If you’re looking to buy a home, or refinance an existing home loan you already have, you will undoubtedly come across Quicken Loans during your search.
They are at times the largest mortgage lender in the United States (when only counting retail loan originations), recently overtaking San Francisco, CA-based bank Wells Fargo thanks to the success of their Rocket Mortgage technology.
Wells Fargo has since taken back their crown, but the two will yo-yo in the rankings between #1 and #2 unless Quicken really breaks out and leaves them behind.
Let’s learn more about Quicken Loans to determine if they’re a good choice for your mortgage needs.
How Quicken Loans Got Started: A Little History
- Company was founded in 1985 by Dan Gilbert, originally called Rock Financial
- Later went public and sold to Intuit in 1999 and renamed Quicken Loans
- Bought back by Gilbert and investors in 2002 and taken private
- Has closed over half a trillion dollars in mortgages since 2013
Back in 1985, Dan Gilbert started Rock Financial, which would later be known as Quicken Loans. Just three years later, he took the company public with the help of Bear Stearns and Prudential Securities.
Initially, the lender was branch-based like a depository bank, but Gilbert quickly embraced technology with the launch of online lender Rockloans.com in January 1999 (that website still exists but offers personal loans).
At the end of 1999, Intuit Inc., the company behind TurboTax and QuickBooks, acquired Rock Financial and renamed it Quicken Loans.
That’s where the Quicken name comes from, and why you might be confused as to why it sounds oddly familiar to the ubiquitous accounting software product.
Anyway, just three short years later, Gilbert and a team of investors purchased Quicken Loans back from Intuit and took it private in the process.
They are no longer publicly traded on the stock market, though there are rumors of a Quicken Loans IPO in the works.
Quicken has grown rapidly ever since, even avoiding a collapse during the Great Recession due to their “refusal to originate sub-prime mortgages.”
In August 2010, they moved their company headquarters to Detroit, Michigan, where they’ve been ever since.
That same year they won their first J.D. Power award for customer satisfaction in mortgage origination.
And since then, they’ve snagged 16 total J. D. Power awards – a whopping 10 for mortgage origination (2010-2019) and six for mortgage servicing (2014-2019), easily beating out all other mortgage lenders.
Today, the company has some 17,000 employees spread out across Detroit, Cleveland, Phoenix, San Diego, and Charlotte, North Carolina.
Quicken Loans Calls Itself America’s Largest Mortgage Lender
- They originated the most home loans via the retail channel in the fourth quarter of 2017
- Finally surpassing Wells Fargo for loan volume over an entire quarter
- Quicken is a nonbank direct-to-consumer lender with no physical branches
- They also run a wholesale mortgage division called QLMS
In the fourth quarter of 2017, Quicken Loans hailed itself the nation’s largest residential mortgage lender, beating out roughly 30,000 other commercial banks, savings and loans, mortgage bankers, credit unions, and mortgage brokers.
While they didn’t surpass Wells Fargo for the entire year, they narrowly beat them for the quarter with $25 billion in total volume versus $23 billion for Wells Fargo.
However, that didn’t include the correspondent lending channel, for which Wells originated an additional $30 billion.
In reality, their $83 billion in home loans in 2018 was well short of the $177 billion originated by Wells Fargo.
And while they blew away prior years with $145 billion in total loan volume for 2019, it still paled in comparison to Wells’ $204 billion.
Still, it represented a 75% year-over-year increase, which was well above their old record of $96 billion originated back in 2016.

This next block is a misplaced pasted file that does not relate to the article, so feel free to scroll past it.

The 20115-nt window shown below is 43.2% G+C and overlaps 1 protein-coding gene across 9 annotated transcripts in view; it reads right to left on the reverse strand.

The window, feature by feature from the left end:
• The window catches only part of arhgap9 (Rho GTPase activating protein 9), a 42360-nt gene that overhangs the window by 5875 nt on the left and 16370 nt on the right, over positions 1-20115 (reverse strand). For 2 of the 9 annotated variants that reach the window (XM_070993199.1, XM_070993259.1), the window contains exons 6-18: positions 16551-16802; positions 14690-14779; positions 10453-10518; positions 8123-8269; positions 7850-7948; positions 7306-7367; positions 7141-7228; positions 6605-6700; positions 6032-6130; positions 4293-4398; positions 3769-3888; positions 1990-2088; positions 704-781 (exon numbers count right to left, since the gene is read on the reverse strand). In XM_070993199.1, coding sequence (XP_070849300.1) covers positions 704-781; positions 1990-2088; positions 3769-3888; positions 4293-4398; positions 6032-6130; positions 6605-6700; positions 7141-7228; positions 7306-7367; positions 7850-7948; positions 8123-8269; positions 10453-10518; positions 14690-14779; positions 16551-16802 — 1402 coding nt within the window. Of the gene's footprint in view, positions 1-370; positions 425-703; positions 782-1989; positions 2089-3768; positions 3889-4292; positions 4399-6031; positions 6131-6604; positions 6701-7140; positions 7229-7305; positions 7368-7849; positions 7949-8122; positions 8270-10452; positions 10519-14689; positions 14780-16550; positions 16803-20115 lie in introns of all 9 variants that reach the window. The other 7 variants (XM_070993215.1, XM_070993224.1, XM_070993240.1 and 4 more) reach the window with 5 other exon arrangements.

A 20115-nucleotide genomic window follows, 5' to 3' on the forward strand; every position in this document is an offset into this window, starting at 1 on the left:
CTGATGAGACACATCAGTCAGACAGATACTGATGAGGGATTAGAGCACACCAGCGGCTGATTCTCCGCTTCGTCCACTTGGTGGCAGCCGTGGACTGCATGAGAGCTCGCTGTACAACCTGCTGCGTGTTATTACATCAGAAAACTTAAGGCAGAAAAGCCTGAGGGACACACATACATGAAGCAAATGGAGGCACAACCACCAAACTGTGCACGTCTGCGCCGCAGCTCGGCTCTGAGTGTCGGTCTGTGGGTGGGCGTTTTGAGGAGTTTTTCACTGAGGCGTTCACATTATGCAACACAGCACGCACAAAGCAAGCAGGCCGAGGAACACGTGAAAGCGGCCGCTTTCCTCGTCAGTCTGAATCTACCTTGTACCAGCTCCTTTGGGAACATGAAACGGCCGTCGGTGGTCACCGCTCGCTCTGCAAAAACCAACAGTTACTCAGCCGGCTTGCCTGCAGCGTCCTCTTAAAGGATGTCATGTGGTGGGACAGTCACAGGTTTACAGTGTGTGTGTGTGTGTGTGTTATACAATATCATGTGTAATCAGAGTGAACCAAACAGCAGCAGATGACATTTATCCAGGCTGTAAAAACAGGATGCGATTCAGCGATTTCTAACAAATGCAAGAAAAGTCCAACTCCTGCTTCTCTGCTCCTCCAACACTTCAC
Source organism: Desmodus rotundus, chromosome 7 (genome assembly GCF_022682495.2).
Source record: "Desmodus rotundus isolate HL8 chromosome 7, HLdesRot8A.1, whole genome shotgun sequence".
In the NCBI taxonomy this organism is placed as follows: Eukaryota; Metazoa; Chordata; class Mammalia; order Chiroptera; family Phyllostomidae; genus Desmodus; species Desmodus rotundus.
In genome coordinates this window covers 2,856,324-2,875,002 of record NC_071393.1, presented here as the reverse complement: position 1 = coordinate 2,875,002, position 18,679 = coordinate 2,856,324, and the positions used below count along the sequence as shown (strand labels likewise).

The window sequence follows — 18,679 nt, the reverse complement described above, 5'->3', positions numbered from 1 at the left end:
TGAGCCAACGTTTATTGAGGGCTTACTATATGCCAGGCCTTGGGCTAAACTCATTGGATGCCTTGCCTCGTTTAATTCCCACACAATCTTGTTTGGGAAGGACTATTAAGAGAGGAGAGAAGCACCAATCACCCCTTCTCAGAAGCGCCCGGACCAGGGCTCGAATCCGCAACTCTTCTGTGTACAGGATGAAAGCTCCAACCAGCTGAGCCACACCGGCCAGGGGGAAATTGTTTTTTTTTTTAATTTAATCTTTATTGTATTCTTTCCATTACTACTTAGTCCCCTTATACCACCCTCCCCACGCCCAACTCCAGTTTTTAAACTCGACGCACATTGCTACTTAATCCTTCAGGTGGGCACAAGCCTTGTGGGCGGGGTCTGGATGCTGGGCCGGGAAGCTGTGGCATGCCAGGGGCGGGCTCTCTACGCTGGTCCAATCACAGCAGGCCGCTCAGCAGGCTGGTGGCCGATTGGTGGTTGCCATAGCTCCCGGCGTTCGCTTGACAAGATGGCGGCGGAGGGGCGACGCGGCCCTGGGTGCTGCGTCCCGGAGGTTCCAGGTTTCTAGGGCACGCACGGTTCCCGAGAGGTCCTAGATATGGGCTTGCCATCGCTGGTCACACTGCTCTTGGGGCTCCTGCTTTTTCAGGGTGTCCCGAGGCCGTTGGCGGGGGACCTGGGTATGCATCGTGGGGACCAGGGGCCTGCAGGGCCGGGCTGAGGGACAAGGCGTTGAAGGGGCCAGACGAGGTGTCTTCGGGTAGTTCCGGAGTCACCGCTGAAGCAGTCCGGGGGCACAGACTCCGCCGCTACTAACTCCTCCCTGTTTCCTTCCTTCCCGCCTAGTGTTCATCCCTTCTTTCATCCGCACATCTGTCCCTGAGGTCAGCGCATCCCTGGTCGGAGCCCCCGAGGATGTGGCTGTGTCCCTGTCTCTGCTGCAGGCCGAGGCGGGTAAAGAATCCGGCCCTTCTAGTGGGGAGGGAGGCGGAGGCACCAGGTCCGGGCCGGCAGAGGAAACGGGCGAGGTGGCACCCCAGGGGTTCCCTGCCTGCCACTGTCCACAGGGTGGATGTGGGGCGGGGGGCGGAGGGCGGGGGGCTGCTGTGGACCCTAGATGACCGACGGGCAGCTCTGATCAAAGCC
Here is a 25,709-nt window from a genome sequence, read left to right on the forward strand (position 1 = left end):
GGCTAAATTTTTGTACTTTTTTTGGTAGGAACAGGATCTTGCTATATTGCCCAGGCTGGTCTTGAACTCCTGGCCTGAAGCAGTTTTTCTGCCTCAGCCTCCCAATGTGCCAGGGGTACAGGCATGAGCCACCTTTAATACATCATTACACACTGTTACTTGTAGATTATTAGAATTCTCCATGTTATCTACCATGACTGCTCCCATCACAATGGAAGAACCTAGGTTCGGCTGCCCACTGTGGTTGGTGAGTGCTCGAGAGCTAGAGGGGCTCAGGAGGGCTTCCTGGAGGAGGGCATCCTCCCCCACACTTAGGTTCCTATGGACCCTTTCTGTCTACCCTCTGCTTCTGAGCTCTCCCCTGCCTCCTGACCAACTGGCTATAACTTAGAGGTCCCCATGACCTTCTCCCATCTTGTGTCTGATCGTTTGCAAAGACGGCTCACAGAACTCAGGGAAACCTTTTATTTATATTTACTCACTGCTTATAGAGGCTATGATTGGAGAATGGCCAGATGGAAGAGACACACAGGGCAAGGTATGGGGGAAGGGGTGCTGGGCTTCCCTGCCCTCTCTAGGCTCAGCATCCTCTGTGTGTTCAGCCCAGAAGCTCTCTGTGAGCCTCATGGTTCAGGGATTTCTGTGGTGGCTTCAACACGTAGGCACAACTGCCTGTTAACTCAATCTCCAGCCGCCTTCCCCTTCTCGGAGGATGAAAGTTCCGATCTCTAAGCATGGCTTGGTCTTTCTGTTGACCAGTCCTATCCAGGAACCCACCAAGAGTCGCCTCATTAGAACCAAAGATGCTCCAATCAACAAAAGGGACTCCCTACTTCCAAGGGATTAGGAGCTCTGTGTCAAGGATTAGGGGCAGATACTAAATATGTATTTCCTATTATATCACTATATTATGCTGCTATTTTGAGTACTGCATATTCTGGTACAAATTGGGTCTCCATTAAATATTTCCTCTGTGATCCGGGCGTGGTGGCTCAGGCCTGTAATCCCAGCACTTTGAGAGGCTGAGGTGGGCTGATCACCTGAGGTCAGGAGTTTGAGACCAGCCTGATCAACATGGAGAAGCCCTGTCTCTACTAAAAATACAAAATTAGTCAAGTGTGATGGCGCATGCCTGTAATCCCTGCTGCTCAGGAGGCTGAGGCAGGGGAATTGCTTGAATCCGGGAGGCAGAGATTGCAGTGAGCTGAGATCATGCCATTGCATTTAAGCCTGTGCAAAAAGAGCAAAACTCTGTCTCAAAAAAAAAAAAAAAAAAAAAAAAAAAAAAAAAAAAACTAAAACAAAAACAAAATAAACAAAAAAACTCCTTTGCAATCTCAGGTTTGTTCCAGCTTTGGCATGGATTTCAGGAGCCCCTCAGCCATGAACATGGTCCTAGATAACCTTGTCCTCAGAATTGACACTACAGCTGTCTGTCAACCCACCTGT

To their credit, they originate a greater number of home loans, it’s just that the loan amounts are smaller vs. Wells Fargo, and thus volume is lower.
As noted, much of that success can be attributed to its Rocket Mortgage technology, which allows borrowers to complete much of the loan process from their smartphones or computers, without ever speaking to a human.
That initiative was launched in November 2015, with a controversial Super Bowl ad to follow that subsequent January.
To give you some perspective regarding their stellar growth, Quicken only originated $30 billion back in 2011, which at the time was a company record.
Aside from calling themselves the largest mortgage lender in the country, they are also say they’re the nation’s largest FHA loan lender, and a “premier Veteran Affairs (VA) lender.”
Quicken is a direct lender, meaning they underwrite and close loans with their own funds, and work directly with the consumer.
They are also a non-bank, which means they don’t offer checking or savings accounts to customers like Wells Fargo or Chase to lend against.
And while Quicken Loans is not a mortgage broker, they do run a large wholesale division that connect brokers to borrowers via its Quicken Loans Mortgage Services (QLMS) unit.
In other words, you could be sold a Quicken Loans mortgage by a mortgage broker, perhaps without even knowing it.
What Types of Mortgages Does Quicken Loans Offer?
While noting that they offer “diverse loan options,” Quicken Loans says it specializes in “plain vanilla mortgages,” which are generally defined as easy-to-close home loans.
That means average to excellent credit scores, W-2 borrowers with steady employment history, and no major red flags.
This isn’t to say they won’t fund loans for self-employed borrowers or those with a checkered past, but they specialize in the former.
They offer all types of home loans, including conventional (non-government), along with FHA loans, VA loans, and USDA loans.
Quicken also offers jumbo loans that exceed the conforming loan limit, with down payments as low as 10%.
They offer all types of financing on primary residences, second homes, and investment properties, on properties up to 40 acres.
They also have some less conventional stuff like their YOURgage that sets you pick the length of your mortgage term.
So ultimately, no matter what type of mortgage you’re looking for, Quicken Loans should have available options.
Applying for a Mortgage with Quicken Loans
One of the nice things about Quicken Loans is the convenience of applying for a mortgage.
They allow you to apply online or via smartphone, or you can answer some questions and have a Home Loan Expert contact you.